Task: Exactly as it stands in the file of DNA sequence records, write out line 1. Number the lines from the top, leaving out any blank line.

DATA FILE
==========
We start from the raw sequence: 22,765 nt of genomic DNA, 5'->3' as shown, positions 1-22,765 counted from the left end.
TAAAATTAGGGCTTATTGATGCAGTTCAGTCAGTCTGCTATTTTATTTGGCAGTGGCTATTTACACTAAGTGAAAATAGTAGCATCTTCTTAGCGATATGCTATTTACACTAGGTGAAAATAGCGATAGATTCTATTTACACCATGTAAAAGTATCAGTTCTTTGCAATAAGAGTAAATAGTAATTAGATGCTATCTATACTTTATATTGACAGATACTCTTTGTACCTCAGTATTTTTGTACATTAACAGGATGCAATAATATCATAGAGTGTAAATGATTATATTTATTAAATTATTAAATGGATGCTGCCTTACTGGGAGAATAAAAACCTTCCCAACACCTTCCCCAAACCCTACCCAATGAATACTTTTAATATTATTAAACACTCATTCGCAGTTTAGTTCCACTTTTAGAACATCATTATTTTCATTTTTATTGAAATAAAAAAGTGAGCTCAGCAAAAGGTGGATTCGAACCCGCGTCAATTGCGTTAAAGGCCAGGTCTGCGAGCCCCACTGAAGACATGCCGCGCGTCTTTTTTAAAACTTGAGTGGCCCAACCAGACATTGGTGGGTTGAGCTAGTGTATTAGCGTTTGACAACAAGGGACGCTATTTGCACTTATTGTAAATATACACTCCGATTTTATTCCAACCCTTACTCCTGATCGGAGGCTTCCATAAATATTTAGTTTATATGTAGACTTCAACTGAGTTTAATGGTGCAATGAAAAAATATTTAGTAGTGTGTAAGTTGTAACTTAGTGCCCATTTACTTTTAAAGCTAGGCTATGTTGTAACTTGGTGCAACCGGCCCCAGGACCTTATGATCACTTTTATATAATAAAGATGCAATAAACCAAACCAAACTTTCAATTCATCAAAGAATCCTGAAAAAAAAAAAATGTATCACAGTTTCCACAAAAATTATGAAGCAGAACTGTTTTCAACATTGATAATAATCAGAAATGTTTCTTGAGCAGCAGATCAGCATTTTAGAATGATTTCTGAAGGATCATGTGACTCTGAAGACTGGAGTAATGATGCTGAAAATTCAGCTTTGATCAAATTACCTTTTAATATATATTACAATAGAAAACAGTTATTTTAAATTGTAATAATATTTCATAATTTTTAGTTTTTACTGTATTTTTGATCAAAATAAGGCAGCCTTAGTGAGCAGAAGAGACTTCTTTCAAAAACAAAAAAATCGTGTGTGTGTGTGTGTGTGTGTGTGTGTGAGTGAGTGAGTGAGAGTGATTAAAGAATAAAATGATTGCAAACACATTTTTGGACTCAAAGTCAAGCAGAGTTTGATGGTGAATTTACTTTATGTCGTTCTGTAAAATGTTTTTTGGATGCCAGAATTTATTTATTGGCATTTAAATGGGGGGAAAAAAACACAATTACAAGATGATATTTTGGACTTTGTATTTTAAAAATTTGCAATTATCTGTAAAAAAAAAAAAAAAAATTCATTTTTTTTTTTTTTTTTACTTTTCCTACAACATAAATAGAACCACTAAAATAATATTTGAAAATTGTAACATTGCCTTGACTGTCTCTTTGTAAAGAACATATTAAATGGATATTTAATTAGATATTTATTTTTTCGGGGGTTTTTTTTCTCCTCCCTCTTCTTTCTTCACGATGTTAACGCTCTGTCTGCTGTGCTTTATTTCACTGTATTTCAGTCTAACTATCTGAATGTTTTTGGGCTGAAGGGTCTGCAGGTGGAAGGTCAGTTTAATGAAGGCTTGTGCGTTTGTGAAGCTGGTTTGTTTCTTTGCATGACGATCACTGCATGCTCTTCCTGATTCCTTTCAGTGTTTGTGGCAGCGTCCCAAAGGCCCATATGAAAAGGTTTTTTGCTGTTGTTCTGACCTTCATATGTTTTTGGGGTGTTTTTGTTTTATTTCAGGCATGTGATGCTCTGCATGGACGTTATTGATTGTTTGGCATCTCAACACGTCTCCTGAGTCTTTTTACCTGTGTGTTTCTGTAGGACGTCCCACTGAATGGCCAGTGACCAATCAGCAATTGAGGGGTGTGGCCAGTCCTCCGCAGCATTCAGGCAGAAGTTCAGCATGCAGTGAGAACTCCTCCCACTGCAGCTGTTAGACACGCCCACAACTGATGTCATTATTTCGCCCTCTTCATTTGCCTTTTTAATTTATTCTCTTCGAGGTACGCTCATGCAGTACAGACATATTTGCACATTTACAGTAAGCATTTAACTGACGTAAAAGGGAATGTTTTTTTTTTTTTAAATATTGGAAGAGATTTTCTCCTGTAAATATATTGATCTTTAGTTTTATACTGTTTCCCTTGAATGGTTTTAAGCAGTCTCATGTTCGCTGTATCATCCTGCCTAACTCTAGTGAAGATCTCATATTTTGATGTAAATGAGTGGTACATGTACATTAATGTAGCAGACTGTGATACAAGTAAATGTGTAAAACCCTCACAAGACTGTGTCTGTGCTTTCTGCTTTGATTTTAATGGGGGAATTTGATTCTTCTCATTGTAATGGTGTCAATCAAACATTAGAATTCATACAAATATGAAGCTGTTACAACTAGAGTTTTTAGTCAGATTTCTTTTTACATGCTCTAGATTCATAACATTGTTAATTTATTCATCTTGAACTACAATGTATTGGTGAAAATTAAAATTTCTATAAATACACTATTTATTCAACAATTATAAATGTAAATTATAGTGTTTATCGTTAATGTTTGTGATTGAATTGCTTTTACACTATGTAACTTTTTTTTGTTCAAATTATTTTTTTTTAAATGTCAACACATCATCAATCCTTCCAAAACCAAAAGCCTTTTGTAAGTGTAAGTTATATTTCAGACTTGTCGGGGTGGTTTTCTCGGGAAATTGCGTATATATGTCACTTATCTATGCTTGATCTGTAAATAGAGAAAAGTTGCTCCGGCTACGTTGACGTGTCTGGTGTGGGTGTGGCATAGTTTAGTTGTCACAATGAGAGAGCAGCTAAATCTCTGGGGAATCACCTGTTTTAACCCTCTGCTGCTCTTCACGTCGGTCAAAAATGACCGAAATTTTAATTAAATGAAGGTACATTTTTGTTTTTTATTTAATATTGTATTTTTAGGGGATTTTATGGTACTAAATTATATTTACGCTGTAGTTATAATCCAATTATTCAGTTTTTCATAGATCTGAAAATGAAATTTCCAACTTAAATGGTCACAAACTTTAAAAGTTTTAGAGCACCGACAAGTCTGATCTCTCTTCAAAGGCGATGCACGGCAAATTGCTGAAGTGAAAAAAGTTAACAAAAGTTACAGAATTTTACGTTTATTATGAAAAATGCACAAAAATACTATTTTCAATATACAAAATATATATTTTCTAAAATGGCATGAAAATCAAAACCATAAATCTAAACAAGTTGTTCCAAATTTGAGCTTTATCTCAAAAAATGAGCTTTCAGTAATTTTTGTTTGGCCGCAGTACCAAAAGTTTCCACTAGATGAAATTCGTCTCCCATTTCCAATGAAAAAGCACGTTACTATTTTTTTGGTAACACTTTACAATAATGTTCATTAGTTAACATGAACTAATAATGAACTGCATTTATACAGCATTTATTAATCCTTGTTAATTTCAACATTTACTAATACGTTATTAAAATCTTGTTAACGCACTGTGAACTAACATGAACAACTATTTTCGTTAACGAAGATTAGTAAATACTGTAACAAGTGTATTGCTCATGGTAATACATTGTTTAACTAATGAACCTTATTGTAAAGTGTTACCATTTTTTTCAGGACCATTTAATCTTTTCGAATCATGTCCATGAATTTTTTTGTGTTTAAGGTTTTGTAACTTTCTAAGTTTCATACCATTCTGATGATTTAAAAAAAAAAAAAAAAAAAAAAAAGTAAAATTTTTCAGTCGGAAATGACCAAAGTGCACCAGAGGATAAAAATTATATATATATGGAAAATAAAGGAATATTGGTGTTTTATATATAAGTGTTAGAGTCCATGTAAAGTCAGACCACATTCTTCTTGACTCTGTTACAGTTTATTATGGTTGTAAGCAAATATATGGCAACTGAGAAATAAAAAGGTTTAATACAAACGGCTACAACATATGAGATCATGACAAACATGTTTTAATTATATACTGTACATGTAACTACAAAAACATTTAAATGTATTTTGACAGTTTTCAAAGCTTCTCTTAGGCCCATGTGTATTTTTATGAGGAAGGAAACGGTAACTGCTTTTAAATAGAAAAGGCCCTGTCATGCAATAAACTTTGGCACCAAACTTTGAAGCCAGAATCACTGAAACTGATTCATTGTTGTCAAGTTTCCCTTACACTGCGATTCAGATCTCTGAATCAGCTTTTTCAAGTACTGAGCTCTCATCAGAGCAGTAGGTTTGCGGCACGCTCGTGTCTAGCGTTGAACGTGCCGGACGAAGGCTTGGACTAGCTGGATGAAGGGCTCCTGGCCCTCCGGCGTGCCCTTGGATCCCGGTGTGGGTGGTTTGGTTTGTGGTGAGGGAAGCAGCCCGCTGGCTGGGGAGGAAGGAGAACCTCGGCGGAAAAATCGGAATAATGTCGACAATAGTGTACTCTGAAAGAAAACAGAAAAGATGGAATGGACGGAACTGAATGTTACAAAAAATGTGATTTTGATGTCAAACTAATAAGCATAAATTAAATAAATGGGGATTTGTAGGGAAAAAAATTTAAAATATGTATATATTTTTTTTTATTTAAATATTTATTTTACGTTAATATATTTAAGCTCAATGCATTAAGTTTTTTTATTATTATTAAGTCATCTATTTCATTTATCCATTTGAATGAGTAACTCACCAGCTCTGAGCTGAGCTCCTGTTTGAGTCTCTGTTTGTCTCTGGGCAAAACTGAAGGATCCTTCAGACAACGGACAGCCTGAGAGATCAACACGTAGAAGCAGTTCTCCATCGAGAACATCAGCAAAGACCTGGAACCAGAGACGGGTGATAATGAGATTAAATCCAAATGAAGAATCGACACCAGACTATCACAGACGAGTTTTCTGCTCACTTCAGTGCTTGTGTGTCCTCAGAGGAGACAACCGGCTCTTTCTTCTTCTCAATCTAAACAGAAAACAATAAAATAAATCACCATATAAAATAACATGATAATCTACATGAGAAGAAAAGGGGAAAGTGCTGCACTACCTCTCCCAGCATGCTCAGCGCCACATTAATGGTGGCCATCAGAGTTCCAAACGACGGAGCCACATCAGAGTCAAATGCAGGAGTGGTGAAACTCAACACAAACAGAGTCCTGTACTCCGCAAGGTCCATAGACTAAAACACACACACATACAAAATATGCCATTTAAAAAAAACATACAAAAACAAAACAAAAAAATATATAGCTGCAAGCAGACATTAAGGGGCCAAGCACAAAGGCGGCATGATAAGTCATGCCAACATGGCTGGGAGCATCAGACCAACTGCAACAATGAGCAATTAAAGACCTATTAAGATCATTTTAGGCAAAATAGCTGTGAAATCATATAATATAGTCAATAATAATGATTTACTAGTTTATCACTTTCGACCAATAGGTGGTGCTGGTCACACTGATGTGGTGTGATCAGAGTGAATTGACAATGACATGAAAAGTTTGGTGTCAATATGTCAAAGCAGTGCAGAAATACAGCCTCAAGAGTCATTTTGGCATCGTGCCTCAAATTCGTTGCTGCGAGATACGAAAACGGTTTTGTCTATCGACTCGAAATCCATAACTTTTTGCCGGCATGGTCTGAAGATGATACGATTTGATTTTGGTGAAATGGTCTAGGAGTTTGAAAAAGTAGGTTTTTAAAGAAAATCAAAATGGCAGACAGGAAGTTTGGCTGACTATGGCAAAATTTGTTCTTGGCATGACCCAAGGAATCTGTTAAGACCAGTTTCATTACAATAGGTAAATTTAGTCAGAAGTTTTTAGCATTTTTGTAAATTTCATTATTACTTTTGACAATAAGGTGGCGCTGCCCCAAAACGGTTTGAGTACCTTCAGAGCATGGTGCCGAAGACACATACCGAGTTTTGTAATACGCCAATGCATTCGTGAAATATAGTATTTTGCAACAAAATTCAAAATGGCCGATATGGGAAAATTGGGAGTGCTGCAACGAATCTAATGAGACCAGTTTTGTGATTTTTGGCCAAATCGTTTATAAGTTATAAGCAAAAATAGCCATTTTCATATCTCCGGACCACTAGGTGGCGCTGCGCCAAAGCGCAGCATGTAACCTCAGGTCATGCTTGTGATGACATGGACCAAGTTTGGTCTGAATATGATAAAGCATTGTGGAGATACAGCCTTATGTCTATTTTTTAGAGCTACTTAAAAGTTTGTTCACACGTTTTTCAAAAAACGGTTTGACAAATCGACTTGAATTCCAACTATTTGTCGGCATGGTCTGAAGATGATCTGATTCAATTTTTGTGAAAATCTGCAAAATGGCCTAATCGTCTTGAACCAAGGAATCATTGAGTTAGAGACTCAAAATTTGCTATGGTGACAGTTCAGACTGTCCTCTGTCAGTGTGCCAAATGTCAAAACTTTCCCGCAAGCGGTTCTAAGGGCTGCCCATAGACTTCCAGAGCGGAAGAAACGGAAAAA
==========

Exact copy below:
We start from the raw sequence: 22,765 nt of genomic DNA, 5'->3' as shown, positions 1-22,765 counted from the left end.